Fig 3 shows the relationships between “−MD−PSD” and MD in each group. In the hemi-optic neuropathy group, the mean value of “−MD−PSD” was −0.32 dB, and the 95% confidence interval ranged from −2.48 dB to 1.84 dB. We found no significant change in “−MD−PSD” by MD (r2 = 0.019, p = 0.191). However, in the bi-optic neuropathy group, “−MD−PSD” values increased significantly as the MD decreased, according to the quadratic equation: Y = 2.320 + 0.632X + 0.044X2 (r2 = 0.907, p < 0.001).
Fig 4 shows the relationships between the “−MD−PSD” and the VFI of both groups. In the hemi-optic neuropathy group, we found no significant change in the “−MD−PSD” value as the VFI deteriorated (r2 = 0.0001, p = 0.916). On the other hand, in the bi-optic neuropathy group, the “−MD−PSD” value increased significantly as the VFI decreased, according to the quadratic equation: Y = 28.868 − 0.690X + 0.004X2 (r2 = 0.848, p < 0.001).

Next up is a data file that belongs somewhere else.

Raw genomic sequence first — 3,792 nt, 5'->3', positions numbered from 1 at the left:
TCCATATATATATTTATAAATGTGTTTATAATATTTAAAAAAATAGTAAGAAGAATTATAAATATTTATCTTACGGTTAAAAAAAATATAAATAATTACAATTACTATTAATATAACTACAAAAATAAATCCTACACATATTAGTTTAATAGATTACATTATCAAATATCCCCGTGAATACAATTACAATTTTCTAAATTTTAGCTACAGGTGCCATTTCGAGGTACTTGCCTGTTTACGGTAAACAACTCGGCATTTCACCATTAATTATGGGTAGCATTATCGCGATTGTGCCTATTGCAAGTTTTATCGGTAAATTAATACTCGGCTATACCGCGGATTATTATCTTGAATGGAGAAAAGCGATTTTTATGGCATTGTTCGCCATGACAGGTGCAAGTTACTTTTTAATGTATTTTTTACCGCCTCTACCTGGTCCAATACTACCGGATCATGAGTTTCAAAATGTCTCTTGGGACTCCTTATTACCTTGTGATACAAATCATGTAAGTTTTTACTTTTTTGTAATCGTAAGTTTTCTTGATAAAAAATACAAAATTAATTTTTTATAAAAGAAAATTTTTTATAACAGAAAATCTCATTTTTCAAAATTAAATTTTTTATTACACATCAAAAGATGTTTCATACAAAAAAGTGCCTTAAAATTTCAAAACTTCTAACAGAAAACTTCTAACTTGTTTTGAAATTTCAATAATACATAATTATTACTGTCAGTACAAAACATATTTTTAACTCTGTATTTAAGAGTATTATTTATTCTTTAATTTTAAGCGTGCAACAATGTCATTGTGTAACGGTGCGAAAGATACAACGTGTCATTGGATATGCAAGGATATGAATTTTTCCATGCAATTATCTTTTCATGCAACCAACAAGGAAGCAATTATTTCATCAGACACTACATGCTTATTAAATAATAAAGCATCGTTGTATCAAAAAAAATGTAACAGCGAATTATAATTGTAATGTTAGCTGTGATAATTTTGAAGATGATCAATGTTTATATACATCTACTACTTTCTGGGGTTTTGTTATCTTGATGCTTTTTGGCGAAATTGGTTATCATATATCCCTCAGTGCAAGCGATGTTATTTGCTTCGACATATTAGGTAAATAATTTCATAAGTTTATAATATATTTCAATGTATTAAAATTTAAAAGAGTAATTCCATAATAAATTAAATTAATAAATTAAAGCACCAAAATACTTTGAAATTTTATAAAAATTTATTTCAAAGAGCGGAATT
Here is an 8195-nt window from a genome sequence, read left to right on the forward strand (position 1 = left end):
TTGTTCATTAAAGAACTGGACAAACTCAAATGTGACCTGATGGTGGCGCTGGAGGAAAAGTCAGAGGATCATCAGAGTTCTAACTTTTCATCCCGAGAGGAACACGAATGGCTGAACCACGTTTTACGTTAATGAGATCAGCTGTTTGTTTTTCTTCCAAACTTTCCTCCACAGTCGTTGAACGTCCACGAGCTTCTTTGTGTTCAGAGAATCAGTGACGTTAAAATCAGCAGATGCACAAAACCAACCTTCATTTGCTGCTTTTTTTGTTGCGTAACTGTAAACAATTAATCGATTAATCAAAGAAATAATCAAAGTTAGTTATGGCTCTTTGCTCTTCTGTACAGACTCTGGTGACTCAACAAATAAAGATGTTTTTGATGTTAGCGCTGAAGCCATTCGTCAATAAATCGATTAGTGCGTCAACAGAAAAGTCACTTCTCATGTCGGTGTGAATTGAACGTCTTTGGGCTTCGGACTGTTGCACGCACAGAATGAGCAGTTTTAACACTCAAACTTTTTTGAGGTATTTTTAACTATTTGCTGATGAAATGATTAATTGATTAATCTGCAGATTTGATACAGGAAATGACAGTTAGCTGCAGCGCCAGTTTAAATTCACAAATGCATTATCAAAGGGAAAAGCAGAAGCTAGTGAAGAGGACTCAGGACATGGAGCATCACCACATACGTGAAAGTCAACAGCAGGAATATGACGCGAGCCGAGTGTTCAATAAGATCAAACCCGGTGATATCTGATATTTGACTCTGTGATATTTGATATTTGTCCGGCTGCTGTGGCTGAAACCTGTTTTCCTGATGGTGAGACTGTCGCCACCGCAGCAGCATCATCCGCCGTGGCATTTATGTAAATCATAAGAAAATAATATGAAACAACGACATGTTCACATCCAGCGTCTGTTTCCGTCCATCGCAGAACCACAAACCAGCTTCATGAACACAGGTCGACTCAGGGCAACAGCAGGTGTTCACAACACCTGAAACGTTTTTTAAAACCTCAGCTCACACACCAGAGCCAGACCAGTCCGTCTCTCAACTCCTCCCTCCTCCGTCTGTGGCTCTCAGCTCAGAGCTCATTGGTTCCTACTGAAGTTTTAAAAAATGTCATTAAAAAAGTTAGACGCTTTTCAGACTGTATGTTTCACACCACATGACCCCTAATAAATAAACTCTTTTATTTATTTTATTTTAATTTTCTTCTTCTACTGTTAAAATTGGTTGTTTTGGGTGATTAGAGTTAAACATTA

The results of the broken stick regression analysis between “−MD−PSD” and MD are shown in Fig 5 for all patients. The MD tipping point was −14.0 dB (95% confidence interval, −16.2 ~ −11.8 dB, p < 0.001) and the slope left of the tipping point was given by Y = −18.469 − 1.328X whereas that right of the point was given by Y = −0.445 − 0.043X. The difference between the slopes right and left of the tipping point was significant (p < 0.0001). A similar relationship was evident between “−MD−PSD” and VFI (Fig 6). The tipping point of VFI was 54% (95% confidence interval, 36.8~71.2%, p < 0.001); the slope left of that point was given by: Y = 25.747 − 0.437X and the slope right of the point was given by: Y = 5.551 − 0.063X. The difference between the slopes left and right of the tipping point was significant (p < 0.0001).